Digitalization, environmental sustainability, geopolitics, the maritime workforce and their interlinkage are among the top issues, capturing the attention among the next generation of maritime leaders.
These were the themes, on which 140 essays from 46 different countries focused on, in connection with the Future Maritime Leaders essay competition, organized by the Global Maritime Forum. The competition aspires to give students and young professionals aged 18-30 a voice in the debate about how the maritime industry can sustainably address maritime challenges and opportunities.
The three winners of the Future Maritime Leaders essay competition show the large diversity amongst the competition participants and essay topics.
Specifically, competition winner, Iorliam Simon Tersoo, a 30-year-old Maritime Safety Officer from Nigeria, addresses the need for preparing the next generation of seafarers to a more digitalized future, because of automation of the maritime industry. He believes that the future will need digital seafarers. This means seafarers who will sit ashore and take ships to sea and back safely, observing the relevant regulations, while also conducting the conventional functions of seafarers automatically and in a safe way.
Moreover, an emissions trading scheme supported by spatial-temporal emission profiles is the focus of Yiqi Zhang’s winning essay. Ahead of the forthcoming environmental and climate related regulations, the 30-year-old Chinese PhD student mentions how a trading scheme will offer flexibility for regulation compliance during a policy transition period. It will also be able to provide financial incentives for the industry to upgrade to a greener business.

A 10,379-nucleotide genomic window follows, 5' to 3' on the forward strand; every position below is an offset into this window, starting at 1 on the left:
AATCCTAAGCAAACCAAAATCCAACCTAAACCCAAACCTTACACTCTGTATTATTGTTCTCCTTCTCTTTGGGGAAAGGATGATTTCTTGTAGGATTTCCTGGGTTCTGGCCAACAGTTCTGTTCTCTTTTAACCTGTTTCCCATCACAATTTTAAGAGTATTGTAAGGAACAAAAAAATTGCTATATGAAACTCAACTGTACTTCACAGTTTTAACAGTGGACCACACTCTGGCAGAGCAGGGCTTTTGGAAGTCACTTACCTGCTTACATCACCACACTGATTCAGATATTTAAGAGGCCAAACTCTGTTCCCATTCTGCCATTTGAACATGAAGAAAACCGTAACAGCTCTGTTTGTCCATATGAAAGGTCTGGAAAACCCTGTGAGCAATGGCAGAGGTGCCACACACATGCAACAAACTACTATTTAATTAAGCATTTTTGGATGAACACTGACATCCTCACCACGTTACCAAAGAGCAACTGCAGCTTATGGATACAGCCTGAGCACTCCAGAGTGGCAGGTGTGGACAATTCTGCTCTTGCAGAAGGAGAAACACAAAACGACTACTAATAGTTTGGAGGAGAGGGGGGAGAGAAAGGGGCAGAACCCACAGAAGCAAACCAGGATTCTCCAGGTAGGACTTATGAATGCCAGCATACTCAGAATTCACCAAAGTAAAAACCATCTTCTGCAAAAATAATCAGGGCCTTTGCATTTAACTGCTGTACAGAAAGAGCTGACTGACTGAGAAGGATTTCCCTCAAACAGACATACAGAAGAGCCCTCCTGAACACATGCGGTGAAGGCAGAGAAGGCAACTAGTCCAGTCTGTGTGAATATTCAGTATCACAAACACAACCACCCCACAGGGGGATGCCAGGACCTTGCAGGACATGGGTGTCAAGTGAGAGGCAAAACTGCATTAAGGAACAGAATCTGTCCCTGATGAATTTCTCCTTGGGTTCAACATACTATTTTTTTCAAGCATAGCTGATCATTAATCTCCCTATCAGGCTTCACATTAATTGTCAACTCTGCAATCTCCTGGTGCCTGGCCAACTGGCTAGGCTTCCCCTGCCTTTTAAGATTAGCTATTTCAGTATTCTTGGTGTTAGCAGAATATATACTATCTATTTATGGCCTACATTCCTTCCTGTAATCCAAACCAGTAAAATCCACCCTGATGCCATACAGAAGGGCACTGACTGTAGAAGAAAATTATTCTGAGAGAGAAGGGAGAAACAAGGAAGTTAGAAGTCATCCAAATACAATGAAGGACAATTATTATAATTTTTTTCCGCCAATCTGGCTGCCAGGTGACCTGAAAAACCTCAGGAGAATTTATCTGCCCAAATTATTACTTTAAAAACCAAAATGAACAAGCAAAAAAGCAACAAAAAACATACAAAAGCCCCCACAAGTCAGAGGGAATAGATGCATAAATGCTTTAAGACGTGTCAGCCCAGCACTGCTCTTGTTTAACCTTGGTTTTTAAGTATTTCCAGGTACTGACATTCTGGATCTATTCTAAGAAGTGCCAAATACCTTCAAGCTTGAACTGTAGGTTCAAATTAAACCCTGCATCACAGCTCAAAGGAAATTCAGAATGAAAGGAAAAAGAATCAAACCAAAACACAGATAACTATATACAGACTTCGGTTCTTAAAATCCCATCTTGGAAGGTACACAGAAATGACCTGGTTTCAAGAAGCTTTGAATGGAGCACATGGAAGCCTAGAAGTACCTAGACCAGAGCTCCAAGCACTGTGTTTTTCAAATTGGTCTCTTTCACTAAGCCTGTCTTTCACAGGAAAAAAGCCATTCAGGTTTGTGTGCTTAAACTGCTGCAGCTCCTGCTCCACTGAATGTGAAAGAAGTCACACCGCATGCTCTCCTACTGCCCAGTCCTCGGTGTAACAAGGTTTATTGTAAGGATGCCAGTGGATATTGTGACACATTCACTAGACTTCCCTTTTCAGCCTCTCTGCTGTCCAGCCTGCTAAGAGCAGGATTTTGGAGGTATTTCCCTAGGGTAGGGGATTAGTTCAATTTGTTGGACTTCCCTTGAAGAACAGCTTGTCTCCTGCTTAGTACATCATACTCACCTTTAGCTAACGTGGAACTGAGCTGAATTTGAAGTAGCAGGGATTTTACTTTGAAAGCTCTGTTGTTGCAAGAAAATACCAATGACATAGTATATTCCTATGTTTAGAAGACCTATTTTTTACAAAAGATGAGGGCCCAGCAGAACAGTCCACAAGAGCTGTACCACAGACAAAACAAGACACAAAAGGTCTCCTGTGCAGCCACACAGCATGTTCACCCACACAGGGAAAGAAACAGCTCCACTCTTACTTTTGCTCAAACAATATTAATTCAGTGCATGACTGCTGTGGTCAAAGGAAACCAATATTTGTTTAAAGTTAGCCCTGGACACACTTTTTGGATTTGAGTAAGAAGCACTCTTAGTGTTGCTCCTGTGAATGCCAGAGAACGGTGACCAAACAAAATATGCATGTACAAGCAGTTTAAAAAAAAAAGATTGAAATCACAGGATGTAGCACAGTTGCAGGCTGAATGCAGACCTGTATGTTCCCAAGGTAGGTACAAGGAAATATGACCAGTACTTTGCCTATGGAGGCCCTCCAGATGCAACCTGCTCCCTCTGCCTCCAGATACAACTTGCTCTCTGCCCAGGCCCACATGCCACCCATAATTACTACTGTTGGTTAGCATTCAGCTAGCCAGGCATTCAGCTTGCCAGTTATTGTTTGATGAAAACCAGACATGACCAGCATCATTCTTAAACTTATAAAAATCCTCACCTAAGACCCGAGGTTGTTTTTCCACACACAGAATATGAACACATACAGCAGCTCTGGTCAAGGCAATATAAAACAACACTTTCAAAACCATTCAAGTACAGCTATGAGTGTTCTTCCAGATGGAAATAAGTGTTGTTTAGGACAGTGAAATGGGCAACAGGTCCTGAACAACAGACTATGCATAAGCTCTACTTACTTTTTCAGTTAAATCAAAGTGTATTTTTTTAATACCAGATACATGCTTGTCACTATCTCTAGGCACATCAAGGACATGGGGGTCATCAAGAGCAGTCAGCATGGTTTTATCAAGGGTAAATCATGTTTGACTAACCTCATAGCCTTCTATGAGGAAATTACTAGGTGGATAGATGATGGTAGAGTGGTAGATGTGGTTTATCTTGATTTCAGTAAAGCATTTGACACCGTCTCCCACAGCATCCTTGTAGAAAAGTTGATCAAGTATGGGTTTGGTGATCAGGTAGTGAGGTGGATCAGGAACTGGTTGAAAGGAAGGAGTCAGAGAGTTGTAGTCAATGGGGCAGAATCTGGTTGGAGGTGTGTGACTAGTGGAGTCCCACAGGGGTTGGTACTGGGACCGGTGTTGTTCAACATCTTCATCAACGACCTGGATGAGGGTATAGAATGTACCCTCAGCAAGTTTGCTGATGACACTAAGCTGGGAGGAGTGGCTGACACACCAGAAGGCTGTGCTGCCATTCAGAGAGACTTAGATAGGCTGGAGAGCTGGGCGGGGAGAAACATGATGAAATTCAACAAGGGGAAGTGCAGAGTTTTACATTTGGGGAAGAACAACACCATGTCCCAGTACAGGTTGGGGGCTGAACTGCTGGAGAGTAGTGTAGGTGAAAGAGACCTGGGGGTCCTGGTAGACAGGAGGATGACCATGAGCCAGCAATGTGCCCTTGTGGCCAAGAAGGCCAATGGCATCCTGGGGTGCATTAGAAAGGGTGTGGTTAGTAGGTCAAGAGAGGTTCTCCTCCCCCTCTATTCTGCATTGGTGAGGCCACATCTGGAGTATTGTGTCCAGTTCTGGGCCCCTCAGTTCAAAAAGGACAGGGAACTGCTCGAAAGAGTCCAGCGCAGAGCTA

Additionally, circular economy is a keyword for Line Fryd Hofmansen, a 26-year-old Management Consultant from Denmark. In her winning essay, she aspires for maritime industry to have a long-term impact on the broader sustainability agenda. By finding new ways to use its role and impact in the ecosystem of trade, the maritime industry can lead the circular economy in global supply chains.
“It is heartening to see the wide variety of issues and creativity contained in the many essays. It makes me believe that the future is bright for the long-term sustainability of the global seaborne trade”
states Christine Loh, Chief Development Strategist of the Institute for the Environment, Hong Kong University of Science and Technology, and Chair of the Future Maritime Leaders essay competition selection committee.
In the same wavelength, Amy Jadesimi, Managing Director of LADOL, believes that:
“The next generation sees decarbonization and environmental protection as a serious responsibility of the maritime industry, which on the other hand provides unique opportunities for development and innovation.”
As for Stephen Cotton, General Secretary, International Transport Workers’ Federation, he commented on the essays, saying that several essays pointed out how the maritime industry loses out on potential talent because of unattractive career opportunities.
“They propose more investment in training of the current workforce and a larger acceptance of nationality and gender differences to change this perception.”